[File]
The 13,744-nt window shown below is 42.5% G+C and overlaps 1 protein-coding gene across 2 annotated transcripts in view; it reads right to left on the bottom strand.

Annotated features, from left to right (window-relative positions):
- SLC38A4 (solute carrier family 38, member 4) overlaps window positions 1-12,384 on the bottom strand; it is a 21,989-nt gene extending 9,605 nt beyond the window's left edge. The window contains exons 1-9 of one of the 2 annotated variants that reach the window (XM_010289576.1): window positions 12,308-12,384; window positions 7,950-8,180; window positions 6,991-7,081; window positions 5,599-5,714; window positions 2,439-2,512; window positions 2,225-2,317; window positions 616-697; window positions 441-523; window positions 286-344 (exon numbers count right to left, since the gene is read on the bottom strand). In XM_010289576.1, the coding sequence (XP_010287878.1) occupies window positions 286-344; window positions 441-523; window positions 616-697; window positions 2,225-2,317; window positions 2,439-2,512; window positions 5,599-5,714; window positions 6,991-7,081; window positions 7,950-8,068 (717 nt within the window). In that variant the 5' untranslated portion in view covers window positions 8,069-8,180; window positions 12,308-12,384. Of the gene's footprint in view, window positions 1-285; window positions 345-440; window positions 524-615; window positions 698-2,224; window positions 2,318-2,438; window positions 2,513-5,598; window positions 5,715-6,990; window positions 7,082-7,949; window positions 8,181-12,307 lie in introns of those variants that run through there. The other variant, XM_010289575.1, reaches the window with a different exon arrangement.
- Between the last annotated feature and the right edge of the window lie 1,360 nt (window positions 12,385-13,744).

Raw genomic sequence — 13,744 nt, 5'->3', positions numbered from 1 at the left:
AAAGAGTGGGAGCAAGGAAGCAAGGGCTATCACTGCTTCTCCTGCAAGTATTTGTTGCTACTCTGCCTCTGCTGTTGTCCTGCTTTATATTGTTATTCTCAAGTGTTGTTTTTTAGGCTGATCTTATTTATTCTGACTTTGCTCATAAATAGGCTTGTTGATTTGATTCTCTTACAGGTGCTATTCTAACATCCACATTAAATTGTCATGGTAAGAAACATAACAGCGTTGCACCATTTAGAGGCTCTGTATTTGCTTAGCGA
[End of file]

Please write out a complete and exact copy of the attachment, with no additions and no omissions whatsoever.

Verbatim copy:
The 13,744-nt window shown below is 42.5% G+C and overlaps 1 protein-coding gene across 2 annotated transcripts in view; it reads right to left on the bottom strand.

Annotated features, from left to right (window-relative positions):
- SLC38A4 (solute carrier family 38, member 4) overlaps window positions 1-12,384 on the bottom strand; it is a 21,989-nt gene extending 9,605 nt beyond the window's left edge. The window contains exons 1-9 of one of the 2 annotated variants that reach the window (XM_010289576.1): window positions 12,308-12,384; window positions 7,950-8,180; window positions 6,991-7,081; window positions 5,599-5,714; window positions 2,439-2,512; window positions 2,225-2,317; window positions 616-697; window positions 441-523; window positions 286-344 (exon numbers count right to left, since the gene is read on the bottom strand). In XM_010289576.1, the coding sequence (XP_010287878.1) occupies window positions 286-344; window positions 441-523; window positions 616-697; window positions 2,225-2,317; window positions 2,439-2,512; window positions 5,599-5,714; window positions 6,991-7,081; window positions 7,950-8,068 (717 nt within the window). In that variant the 5' untranslated portion in view covers window positions 8,069-8,180; window positions 12,308-12,384. Of the gene's footprint in view, window positions 1-285; window positions 345-440; window positions 524-615; window positions 698-2,224; window positions 2,318-2,438; window positions 2,513-5,598; window positions 5,715-6,990; window positions 7,082-7,949; window positions 8,181-12,307 lie in introns of those variants that run through there. The other variant, XM_010289575.1, reaches the window with a different exon arrangement.
- Between the last annotated feature and the right edge of the window lie 1,360 nt (window positions 12,385-13,744).

Raw genomic sequence — 13,744 nt, 5'->3', positions numbered from 1 at the left:
AAAGAGTGGGAGCAAGGAAGCAAGGGCTATCACTGCTTCTCCTGCAAGTATTTGTTGCTACTCTGCCTCTGCTGTTGTCCTGCTTTATATTGTTATTCTCAAGTGTTGTTTTTTAGGCTGATCTTATTTATTCTGACTTTGCTCATAAATAGGCTTGTTGATTTGATTCTCTTACAGGTGCTATTCTAACATCCACATTAAATTGTCATGGTAAGAAACATAACAGCGTTGCACCATTTAGAGGCTCTGTATTTGCTTAGCGA